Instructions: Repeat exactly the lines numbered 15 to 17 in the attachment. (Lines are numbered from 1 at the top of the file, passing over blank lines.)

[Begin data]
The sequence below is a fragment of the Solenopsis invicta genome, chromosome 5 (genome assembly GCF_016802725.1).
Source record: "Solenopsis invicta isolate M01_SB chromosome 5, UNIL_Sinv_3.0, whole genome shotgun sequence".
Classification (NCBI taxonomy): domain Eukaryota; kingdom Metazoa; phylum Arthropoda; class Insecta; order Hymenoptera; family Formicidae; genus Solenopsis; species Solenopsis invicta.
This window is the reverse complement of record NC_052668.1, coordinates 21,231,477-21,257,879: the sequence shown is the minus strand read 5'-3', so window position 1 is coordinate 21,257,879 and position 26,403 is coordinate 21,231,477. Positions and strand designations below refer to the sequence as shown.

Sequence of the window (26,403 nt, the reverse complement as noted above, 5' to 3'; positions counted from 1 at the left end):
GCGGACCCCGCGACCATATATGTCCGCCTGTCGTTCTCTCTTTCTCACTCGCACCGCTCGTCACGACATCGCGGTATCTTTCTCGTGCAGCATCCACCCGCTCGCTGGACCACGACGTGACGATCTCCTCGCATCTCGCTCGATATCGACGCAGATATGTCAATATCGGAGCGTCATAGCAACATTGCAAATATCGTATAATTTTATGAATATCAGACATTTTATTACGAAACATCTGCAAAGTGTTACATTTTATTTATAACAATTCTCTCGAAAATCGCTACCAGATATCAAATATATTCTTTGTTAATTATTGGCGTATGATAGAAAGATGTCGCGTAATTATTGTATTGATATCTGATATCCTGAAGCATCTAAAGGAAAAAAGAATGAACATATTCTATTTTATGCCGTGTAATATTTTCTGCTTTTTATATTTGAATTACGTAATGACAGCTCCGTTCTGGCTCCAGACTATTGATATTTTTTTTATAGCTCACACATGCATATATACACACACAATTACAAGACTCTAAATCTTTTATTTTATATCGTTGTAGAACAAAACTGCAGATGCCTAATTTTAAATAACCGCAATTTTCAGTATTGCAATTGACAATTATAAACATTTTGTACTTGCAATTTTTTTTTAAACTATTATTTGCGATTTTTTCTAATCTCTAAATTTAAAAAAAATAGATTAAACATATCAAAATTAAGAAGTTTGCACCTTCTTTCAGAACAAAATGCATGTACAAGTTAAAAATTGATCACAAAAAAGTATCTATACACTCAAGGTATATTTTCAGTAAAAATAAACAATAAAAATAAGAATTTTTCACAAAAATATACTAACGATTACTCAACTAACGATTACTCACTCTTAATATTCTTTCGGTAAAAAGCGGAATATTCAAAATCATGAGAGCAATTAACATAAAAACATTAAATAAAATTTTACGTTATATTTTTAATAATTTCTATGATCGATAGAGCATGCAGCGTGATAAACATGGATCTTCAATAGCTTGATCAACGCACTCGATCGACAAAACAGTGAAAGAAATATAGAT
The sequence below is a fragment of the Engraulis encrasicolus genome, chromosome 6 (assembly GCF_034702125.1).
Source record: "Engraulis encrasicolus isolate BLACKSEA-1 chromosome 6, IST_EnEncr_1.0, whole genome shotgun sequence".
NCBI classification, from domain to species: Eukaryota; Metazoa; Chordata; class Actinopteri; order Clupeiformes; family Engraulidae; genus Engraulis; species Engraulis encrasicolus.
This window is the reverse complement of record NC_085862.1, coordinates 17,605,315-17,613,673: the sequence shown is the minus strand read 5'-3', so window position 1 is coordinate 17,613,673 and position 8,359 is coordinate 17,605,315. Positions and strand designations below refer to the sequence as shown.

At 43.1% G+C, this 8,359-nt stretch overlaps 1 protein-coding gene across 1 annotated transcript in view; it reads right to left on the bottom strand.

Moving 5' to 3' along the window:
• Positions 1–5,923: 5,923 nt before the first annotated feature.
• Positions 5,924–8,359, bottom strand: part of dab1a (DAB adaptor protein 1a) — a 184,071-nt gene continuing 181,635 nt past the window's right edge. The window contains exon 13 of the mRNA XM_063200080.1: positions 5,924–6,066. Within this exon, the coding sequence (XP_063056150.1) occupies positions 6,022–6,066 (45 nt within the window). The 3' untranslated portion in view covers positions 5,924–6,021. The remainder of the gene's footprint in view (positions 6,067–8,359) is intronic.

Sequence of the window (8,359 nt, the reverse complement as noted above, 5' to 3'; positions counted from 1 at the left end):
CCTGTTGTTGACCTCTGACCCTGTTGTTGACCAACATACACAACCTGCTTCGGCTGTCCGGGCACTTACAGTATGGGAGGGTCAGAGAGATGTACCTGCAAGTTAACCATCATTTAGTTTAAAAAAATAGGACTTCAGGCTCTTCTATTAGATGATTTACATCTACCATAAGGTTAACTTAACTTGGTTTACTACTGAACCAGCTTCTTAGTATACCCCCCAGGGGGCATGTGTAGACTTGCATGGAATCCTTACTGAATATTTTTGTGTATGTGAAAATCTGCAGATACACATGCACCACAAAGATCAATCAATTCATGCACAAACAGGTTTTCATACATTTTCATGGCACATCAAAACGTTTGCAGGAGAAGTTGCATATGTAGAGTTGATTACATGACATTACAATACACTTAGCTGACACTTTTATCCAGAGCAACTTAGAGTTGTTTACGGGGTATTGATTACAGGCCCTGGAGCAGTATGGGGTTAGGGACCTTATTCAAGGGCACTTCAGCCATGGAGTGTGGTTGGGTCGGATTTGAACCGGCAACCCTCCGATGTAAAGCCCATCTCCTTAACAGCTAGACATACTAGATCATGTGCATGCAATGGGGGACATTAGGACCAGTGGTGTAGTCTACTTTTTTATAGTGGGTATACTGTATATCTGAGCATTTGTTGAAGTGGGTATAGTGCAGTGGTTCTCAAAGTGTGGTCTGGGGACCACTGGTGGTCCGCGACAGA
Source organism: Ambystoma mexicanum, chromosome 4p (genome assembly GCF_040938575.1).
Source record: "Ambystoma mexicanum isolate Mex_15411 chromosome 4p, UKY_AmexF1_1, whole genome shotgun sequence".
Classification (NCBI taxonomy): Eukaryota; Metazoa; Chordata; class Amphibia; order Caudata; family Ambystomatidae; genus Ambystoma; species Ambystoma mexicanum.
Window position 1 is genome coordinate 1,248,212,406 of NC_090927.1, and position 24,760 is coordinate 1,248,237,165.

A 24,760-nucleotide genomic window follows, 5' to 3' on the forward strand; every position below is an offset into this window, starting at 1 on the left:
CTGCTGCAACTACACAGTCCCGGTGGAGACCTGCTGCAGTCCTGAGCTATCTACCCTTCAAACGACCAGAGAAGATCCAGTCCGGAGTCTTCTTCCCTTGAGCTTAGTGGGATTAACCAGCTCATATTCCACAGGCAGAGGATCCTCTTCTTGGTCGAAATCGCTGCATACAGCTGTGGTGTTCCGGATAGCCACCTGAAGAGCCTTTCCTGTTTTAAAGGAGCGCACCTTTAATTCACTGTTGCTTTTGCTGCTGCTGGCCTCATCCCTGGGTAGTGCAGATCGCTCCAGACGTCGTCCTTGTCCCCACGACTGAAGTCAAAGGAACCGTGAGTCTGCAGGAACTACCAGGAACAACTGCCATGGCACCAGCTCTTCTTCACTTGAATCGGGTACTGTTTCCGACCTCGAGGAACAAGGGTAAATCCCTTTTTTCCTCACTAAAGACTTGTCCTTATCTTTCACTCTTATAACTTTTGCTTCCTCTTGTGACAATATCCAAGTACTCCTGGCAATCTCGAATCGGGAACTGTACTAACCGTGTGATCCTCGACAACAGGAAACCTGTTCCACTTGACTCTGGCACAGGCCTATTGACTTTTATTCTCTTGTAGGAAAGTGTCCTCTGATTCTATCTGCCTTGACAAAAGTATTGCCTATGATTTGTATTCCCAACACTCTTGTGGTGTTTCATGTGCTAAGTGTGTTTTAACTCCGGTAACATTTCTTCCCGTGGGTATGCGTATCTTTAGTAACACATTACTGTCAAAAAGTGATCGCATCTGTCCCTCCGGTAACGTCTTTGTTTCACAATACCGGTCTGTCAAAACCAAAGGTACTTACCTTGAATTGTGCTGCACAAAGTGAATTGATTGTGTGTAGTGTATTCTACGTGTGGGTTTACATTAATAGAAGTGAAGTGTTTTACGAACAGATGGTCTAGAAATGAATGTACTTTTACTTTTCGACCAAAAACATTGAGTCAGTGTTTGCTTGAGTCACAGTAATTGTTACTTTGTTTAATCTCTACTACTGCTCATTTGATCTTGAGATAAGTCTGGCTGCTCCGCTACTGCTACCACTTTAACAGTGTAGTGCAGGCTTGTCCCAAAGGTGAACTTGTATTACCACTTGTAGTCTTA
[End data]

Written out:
Sequence of the window (8,359 nt, the reverse complement as noted above, 5' to 3'; positions counted from 1 at the left end):
CCTGTTGTTGACCTCTGACCCTGTTGTTGACCAACATACACAACCTGCTTCGGCTGTCCGGGCACTTACAGTATGGGAGGGTCAGAGAGATGTACCTGCAAGTTAACCATCATTTAGTTTAAAAAAATAGGACTTCAGGCTCTTCTATTAGATGATTTACATCTACCATAAGGTTAACTTAACTTGGTTTACTACTGAACCAGCTTCTTAGTATACCCCCCAGGGGGCATGTGTAGACTTGCATGGAATCCTTACTGAATATTTTTGTGTATGTGAAAATCTGCAGATACACATGCACCACAAAGATCAATCAATTCATGCACAAACAGGTTTTCATACATTTTCATGGCACATCAAAACGTTTGCAGGAGAAGTTGCATATGTAGAGTTGATTACATGACATTACAATACACTTAGCTGACACTTTTATCCAGAGCAACTTAGAGTTGTTTACGGGGTATTGATTACAGGCCCTGGAGCAGTATGGGGTTAGGGACCTTATTCAAGGGCACTTCAGCCATGGAGTGTGGTTGGGTCGGATTTGAACCGGCAACCCTCCGATGTAAAGCCCATCTCCTTAACAGCTAGACATACTAGATCATGTGCATGCAATGGGGGACATTAGGACCAGTGGTGTAGTCTACTTTTTTATAGTGGGTATACTGTATATCTGAGCATTTGTTGAAGTGGGTATAGTGCAGTGGTTCTCAAAGTGTGGTCTGGGGACCACTGGTGGTCCGCGACAGA
Source organism: Ambystoma mexicanum, chromosome 4p (genome assembly GCF_040938575.1).